Sunday, February 25, 2007

Nice South Africans

Dave reminds us thus things are not all hunky dory in paradise at the moment. But whenever I think about where we've come from I am placated. This 1986 (hell that is more than 20 years ago now!) Spitting Image song - "I have never met a nice South African", certainly is ,as this reviewer points out in his solid analysis, :

"more than a little out of date now, as both Apartheid in South Africa and Spitting Image in the UK have bitten the dust. Still, it is quite revelatory of a certain period in the 1980s , and as such is worthy of a little analysis."

Even the most hardened of Aussie cricket supporters would be hard-pressed to admit that they haven't met, or couldn't imagine meeting, a nice South African somewhere along the line. (and by that I mean someone other than the only decent South African Spitting Image said we had in the 80's, Breyten Breytenbach.)

If that appealed you might well enjoy The Chicken Song, the A-side of the single that the the above song backed.

AND NOW FOR SOME SERIOUS ADVICE FROM ME. Please read this piece by Breyten Breytenbach.

Nothing of the above can blur the questions we ought to ask ourselves within Africa in order to release a creative and transformative imagination. I know we think that to admit to our horrors - of our making, our responsibility - is traitorous since it may well reinforce racist type-casting. It will betray the struggle, it is often averred. Also, self-assessment will deprive us of the comfort of being victims of history, of colonialism, of racism, of capitalism, of socialism, of our own innocence and inherent goodness...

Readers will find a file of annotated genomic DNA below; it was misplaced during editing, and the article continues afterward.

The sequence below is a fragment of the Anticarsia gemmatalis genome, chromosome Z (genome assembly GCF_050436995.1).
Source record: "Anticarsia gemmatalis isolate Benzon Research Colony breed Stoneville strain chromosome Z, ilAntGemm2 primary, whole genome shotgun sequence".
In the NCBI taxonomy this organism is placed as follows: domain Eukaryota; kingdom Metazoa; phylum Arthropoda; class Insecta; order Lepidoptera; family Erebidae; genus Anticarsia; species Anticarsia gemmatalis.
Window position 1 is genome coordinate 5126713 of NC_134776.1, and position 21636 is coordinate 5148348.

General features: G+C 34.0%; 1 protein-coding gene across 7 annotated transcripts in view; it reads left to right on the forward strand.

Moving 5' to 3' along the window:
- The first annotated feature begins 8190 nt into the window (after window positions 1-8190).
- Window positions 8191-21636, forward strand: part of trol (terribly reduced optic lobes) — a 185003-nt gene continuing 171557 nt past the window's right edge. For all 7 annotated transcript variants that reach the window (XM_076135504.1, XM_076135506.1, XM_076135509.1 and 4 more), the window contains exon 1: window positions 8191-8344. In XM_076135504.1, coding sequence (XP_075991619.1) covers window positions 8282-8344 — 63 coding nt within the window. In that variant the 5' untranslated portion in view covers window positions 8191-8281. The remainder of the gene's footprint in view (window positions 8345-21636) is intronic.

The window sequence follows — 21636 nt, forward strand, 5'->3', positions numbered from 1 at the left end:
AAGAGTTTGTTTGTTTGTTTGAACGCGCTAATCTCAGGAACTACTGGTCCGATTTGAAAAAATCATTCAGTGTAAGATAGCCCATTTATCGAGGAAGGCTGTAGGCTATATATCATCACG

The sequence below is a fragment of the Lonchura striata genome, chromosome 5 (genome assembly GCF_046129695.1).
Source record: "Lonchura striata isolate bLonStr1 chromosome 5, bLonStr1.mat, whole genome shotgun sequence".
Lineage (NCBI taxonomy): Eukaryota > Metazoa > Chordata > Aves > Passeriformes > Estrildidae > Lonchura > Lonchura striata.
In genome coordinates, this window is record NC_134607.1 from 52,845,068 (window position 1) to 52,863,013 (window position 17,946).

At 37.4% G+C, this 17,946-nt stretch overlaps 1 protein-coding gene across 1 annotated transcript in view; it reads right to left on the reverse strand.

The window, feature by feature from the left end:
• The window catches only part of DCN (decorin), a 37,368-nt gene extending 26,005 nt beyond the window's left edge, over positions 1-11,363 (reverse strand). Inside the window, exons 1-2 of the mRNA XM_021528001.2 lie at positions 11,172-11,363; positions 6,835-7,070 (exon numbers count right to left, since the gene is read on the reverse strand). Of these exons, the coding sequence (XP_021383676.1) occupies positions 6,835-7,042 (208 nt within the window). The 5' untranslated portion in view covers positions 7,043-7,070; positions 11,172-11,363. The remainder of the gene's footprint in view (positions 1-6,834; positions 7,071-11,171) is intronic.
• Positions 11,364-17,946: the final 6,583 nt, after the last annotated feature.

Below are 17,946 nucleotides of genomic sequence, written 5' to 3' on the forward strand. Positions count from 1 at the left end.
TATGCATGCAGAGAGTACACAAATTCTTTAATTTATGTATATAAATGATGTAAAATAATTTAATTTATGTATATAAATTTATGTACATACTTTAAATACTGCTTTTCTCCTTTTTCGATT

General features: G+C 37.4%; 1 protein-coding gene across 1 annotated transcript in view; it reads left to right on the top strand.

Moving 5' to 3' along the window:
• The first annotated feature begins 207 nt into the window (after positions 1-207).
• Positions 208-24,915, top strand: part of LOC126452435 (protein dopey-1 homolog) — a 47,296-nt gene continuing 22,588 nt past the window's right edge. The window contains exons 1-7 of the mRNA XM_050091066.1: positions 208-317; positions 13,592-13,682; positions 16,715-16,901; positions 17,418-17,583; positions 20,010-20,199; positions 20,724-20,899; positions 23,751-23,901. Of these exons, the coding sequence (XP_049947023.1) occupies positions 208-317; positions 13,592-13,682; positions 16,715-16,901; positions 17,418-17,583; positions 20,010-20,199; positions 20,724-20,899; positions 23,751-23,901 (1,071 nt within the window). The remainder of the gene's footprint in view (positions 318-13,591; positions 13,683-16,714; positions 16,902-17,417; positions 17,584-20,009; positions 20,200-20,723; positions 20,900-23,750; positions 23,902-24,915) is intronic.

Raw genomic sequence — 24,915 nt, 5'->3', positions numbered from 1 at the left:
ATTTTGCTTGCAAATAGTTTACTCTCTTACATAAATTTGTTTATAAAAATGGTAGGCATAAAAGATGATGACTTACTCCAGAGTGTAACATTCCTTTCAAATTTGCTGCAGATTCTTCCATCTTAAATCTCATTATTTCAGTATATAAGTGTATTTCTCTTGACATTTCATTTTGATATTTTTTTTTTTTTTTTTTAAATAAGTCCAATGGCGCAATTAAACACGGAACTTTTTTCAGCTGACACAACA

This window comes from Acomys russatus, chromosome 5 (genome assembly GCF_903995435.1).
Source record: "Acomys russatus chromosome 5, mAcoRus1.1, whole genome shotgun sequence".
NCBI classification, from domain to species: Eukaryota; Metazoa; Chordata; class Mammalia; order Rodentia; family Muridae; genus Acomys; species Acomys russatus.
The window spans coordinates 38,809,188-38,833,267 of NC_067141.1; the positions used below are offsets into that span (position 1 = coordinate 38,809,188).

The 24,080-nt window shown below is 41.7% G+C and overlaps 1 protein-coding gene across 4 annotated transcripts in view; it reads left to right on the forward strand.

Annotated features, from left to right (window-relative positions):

We need to start from the terrible and bitter recriminations which recognize that we have by now descended from liberatory euphoria to the heart of darkness. We need to admit that the nation-state concept as existing in Africa at present, accommodating rapacious local elites and corrupt and cynical foreign companies only, is not viable. The democracy which has spread over us, even when sweetened by the poison of elections, is killing us. We need to admit that foreign development aid is not helping us. We know that Africa has to refounded on radical new premises, informed by genuine autonomy and independence - and this is neither the task nor the responsibility of the world out there. We know we need a revolution in ethics, in commitment to the needs of the continent, in paring back our inflated rhetoric and our demagogic posturing.

And a parting comment from Leonard Fleming's short story, "The Man Who Went Away"(1929), in an old 2003 post of mine.

Strange how anybody living in a land of great spaces, great distances, great mountains, could become so narrow minded, shutting one's eyes to the good and the best and only seeing the worst. Perhaps it was the fault of the politicians, so many of them took only the narrow outlook, saw only the worst instead of the best, that must react upon the community :it must sub-consciously affect a people.

Well, no more narrow outlook for him: he had seen the world now, had lived under other conditions in other lands; he knew that he was jolly well off where he was now and that the country would continue to develop and progress as it had from the beginning. There would, of course, be checks and setbacks and disappointments from time to time, but in the long run it would grow and expand, as all healthy babies grow and expand.


Dave said...

Heard of the song before, but never actually seen or listened to it. Got to have a sense of humour about it, it is pretty funny.

ATW said...

Mighty funny, I think. Leo de Caprio probably watched it to get his eksent roight for Blood Diamond.